Four Tips for Turning Your New Year’s Resolutions into 2020 Success Stories
We’re two weeks into the New Year, and, if you’re like 45 percent of Americans, you’ve already dropped the ball on the resolutions you’ve set.
But, given that failure only makes you stronger, slipping up this early in the year is no reason to give up on achieving your goals entirely. In fact, as Karen Malkin—one of the first board certified health and wellness coaches in the U.S.—teaches, falling short isn’t the end of the road, but the beginning. If you get off track, part of the growth is in how you find your way back.
Or you maybe you’re slaying it so far. Maybe you’re knocking it out of the park day by day, but you’re just worried about how to keep your success going in the long term. No matter what side you happen to be on, a little help can go a long way.
Our Lab with Malkin on Thursday, January 9 unearthed the reasons people abandon their resolutions so early in the year, or fail to stay motivated all year long. From those lessons, we’ve put together these four tips for turning your New Year’s resolutions into a successful start to the decade.
Maybe you ended 2020 feeling stressed about your work/life balance. You might have felt like you were spending too much time away from the office or too much time focused on work projects. So, January 1, 2020, perhaps, at the top of your resolutions: “better work/life balance”
And it’s not a bad thing to want. The problem is that it begs the question, “sure, but what does that mean?”
The more specific your goals are, the more likely you are to accomplish them. Instead of “better work/life balance,” say “leave work on time.” Better yet, set a deadline. “Leave work by 5pm every day.” You don’t want to “be grateful;” you want to “express gratitude to one friend every day.” Being specific gives you clarity and makes it possible to track your own progress, which is essential for holding yourself accountable (and celebrating your successes).
Obviously, you should set goals that you can accomplish, and most people actually do a good job of this. You can definitely watch less television, eat more vegetables, be more present at home—whatever it is you set out to do. Insurmountability tends not to be the problem people have setting goals.
What you have to be realistic about is your capacity to make your resolutions happen given your existing habits. For example, if you want to “read more,” you’re also making (whether you realize it or not) the resolution to “watch less television” (or whatever commitments you have that would take up the time you would rather devote to reading or running or being gracious, etc.).
Being realistic truly means knowing where you’re already really at in terms of the time and resources you can devote to your progress. Keep in mind: to add something new, you have to give something up.
Let’s say you’re going to learn a new language in 2020 (great resolution). So how are you going to make that happen?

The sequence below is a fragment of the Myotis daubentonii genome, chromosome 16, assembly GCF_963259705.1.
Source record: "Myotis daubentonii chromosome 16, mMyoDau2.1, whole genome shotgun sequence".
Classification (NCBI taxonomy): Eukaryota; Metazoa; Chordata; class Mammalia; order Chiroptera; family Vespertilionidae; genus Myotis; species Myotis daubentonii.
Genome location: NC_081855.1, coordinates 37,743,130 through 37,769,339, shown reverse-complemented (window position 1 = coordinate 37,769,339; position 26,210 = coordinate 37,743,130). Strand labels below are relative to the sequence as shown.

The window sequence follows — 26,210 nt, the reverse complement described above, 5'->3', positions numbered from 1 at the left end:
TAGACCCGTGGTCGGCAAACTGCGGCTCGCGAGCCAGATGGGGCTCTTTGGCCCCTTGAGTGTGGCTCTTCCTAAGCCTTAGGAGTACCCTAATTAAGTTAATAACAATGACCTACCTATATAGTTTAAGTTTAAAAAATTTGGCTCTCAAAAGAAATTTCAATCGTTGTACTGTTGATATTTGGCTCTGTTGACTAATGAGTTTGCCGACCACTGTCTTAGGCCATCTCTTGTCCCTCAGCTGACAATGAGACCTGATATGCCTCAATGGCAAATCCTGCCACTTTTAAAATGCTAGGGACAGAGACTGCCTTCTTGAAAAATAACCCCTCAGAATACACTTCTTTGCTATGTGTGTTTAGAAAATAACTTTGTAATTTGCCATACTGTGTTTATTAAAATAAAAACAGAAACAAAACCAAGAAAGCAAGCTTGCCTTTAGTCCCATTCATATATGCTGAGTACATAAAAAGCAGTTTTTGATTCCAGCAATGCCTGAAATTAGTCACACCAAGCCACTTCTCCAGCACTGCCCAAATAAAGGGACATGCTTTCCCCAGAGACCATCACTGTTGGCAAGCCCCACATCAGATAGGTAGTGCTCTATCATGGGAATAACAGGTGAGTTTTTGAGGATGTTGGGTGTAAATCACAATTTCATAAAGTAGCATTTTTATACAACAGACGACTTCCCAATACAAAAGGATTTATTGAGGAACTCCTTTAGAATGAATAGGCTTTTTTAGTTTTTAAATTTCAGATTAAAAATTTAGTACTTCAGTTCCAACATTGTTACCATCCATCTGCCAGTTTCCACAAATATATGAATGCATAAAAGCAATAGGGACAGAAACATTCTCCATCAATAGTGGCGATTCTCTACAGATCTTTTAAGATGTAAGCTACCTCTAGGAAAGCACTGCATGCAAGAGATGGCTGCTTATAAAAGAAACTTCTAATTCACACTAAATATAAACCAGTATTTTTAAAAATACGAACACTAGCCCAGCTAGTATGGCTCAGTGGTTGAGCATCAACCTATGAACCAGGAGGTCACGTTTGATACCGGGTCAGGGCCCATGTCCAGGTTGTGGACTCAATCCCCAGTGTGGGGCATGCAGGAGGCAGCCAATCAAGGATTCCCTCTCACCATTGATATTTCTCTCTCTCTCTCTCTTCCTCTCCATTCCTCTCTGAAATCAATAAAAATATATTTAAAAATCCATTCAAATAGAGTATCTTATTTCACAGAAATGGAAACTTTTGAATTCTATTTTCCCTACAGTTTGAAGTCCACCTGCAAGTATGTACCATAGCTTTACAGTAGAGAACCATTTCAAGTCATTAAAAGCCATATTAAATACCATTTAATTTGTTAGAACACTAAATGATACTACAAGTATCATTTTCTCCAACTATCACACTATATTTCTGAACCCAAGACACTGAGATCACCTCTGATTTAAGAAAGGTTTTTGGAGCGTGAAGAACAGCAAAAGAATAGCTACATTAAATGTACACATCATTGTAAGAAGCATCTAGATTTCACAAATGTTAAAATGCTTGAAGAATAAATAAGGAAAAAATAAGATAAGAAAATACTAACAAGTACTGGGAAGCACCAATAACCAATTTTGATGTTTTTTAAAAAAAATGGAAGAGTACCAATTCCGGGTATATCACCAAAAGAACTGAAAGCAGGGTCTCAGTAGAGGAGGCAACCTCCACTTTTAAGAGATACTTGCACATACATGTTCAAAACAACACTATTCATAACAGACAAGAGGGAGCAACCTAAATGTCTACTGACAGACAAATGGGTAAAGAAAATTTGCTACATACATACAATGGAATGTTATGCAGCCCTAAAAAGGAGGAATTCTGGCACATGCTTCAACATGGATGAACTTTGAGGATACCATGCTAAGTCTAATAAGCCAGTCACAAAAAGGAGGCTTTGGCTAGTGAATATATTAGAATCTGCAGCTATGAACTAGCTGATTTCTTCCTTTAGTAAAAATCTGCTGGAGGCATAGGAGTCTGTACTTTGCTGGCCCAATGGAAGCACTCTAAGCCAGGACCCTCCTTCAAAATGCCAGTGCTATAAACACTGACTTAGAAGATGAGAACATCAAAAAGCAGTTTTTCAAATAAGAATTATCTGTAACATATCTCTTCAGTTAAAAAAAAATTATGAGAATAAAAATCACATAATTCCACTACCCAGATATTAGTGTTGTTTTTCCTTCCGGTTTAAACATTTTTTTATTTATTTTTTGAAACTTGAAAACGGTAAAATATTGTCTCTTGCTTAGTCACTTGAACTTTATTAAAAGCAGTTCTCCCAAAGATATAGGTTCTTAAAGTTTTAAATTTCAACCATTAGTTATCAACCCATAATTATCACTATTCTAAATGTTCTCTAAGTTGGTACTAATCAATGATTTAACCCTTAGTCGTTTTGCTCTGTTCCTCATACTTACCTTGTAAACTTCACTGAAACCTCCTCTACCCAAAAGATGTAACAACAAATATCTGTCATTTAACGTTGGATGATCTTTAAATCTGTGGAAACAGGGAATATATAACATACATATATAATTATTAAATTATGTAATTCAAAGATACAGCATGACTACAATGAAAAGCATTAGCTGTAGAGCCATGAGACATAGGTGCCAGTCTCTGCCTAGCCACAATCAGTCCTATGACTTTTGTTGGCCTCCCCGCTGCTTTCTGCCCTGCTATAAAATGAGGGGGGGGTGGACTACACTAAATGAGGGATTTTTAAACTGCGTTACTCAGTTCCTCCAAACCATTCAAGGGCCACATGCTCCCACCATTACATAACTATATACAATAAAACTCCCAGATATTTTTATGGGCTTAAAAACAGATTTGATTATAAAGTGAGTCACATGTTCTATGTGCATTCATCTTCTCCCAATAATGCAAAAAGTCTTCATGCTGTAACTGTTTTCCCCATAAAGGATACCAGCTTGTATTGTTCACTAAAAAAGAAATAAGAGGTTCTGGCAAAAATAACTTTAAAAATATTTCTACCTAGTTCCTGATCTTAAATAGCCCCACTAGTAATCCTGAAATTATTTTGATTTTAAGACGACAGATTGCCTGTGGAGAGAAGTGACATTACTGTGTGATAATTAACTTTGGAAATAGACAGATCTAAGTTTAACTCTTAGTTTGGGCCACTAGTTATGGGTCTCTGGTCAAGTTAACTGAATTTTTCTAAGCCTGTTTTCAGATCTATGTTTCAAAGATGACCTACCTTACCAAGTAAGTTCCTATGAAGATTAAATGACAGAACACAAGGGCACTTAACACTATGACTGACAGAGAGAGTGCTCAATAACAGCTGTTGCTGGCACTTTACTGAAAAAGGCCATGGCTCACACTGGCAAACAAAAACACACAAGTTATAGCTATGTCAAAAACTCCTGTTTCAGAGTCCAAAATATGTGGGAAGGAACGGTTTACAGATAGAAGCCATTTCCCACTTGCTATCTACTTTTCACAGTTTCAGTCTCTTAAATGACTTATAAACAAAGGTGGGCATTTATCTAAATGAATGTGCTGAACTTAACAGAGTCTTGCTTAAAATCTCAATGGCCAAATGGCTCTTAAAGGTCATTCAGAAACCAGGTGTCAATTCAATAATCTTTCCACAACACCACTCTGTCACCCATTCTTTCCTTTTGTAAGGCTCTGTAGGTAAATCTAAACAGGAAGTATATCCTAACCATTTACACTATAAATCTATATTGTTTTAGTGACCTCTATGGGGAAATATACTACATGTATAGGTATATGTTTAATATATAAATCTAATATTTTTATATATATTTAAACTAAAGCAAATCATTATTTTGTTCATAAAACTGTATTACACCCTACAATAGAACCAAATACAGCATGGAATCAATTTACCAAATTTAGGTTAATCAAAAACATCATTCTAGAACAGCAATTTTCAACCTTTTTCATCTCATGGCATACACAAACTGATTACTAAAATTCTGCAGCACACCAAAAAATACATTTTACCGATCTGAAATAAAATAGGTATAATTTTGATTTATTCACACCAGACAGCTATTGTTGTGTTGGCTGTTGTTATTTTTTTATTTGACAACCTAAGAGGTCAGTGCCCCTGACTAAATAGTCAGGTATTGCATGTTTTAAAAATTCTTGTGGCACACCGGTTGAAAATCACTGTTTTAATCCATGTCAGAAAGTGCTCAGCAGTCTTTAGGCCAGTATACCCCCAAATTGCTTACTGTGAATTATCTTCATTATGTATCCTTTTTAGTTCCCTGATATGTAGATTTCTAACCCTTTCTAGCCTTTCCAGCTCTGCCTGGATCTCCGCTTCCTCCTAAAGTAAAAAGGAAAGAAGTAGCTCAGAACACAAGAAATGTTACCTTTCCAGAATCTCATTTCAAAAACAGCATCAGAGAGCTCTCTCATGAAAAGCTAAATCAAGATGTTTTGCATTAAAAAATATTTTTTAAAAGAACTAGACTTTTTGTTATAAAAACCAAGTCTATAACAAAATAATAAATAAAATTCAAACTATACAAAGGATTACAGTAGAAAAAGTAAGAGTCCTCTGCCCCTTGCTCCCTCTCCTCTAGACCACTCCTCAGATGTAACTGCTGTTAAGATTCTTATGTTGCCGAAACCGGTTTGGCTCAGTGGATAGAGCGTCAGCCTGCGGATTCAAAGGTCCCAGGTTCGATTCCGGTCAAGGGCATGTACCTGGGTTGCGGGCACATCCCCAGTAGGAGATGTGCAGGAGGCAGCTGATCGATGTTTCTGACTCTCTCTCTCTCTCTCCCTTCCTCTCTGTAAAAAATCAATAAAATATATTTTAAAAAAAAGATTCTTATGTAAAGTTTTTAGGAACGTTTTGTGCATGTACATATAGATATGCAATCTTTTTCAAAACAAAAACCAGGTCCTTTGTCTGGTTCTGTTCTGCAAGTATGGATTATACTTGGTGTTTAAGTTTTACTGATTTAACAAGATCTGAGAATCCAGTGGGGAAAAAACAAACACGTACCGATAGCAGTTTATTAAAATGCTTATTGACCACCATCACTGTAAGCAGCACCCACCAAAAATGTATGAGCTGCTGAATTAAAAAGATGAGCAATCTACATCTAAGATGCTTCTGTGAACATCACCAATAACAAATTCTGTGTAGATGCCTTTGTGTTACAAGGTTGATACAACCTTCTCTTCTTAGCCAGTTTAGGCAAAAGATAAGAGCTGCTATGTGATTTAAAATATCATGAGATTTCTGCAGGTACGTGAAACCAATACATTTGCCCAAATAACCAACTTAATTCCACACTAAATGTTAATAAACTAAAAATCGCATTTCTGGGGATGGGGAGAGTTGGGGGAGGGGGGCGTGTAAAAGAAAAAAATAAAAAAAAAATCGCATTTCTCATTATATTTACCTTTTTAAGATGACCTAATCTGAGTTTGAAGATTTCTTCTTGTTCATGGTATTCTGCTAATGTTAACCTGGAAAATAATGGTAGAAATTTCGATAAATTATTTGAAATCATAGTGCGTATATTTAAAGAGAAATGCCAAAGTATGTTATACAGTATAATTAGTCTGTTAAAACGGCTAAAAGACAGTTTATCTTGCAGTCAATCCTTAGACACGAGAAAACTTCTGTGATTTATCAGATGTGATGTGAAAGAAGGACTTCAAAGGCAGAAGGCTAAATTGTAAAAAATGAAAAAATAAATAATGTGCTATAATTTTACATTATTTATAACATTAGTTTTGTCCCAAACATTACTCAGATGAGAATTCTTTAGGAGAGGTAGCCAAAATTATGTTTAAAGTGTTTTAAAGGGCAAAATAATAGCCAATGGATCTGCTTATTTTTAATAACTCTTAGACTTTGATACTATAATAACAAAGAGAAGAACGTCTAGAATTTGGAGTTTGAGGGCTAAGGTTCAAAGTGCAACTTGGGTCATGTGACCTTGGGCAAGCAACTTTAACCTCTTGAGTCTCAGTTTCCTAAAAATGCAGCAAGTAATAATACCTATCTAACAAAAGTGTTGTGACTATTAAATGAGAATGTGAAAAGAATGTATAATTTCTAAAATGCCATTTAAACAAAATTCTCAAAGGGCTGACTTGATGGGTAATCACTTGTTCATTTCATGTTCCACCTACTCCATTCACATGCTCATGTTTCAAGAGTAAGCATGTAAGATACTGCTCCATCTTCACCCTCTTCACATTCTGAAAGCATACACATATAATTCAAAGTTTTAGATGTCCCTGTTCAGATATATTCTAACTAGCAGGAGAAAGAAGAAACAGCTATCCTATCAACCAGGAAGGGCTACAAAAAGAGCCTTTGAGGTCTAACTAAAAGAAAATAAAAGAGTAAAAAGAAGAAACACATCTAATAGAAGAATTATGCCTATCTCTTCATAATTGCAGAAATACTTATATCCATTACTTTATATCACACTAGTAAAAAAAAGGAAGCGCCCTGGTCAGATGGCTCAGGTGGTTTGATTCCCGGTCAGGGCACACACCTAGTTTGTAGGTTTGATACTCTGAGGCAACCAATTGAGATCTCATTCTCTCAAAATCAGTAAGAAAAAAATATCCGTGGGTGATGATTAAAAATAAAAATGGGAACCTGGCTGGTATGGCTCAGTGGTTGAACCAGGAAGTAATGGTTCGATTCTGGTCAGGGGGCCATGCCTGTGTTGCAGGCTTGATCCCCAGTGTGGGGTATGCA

Don’t be broad. Don’t say, “I am going to use Duolingo.” That’s too general to be helpful. On any given day, it behooves you to be able to answer specific questions about how you will work towards your resolution: when are you going to practice it? how long will you spend practicing? what room of your home will you practice in?
Being as specific as possible not only puts you in the headspace to be effective, but it also lets you think of potential, reasonable roadblocks and develop appropriate contingencies. Maybe your kids will need extra help on homework—how will you adapt? Maybe dinner will take longer to get together than you expect—how can you plan for this? There’s always a risk of the unexpected, but trying to account for predictable hurdles will give you a leg up on whatever might keep you from putting in the work to improve.
Have an Accountability Partner
Tell people about your goals, post it on your Instagram, shout it from the proverbial rooftops.
But don’t just send up a flare to the world.
Find someone you talk to regularly and who cares about your wellbeing, and make your resolutions known to them. This is your accountability partner.
Their job is to check in and make sure you’re keeping yourself on track. Obviously it’s up to you to bring your goals to life, but having an accountability partner brings a vital outside dimension to your success (and failure). These partners aren’t only there to pick you up when you slip a bit; they’re also there to celebrate your wins.
It’s easy to say that resolutions are hard. On average, nine out of 10 people fail to achieve them. And really there’s no silver bullet. It helps to bear in mind that resolutions are as much about the journey as they are about the destination—which is ultimately what makes anything worth accomplishing—but if you integrate some of these tips, and give yourself grace to be both gentle and serious about your goals, you might just close the year with new habits. You just have to resolve.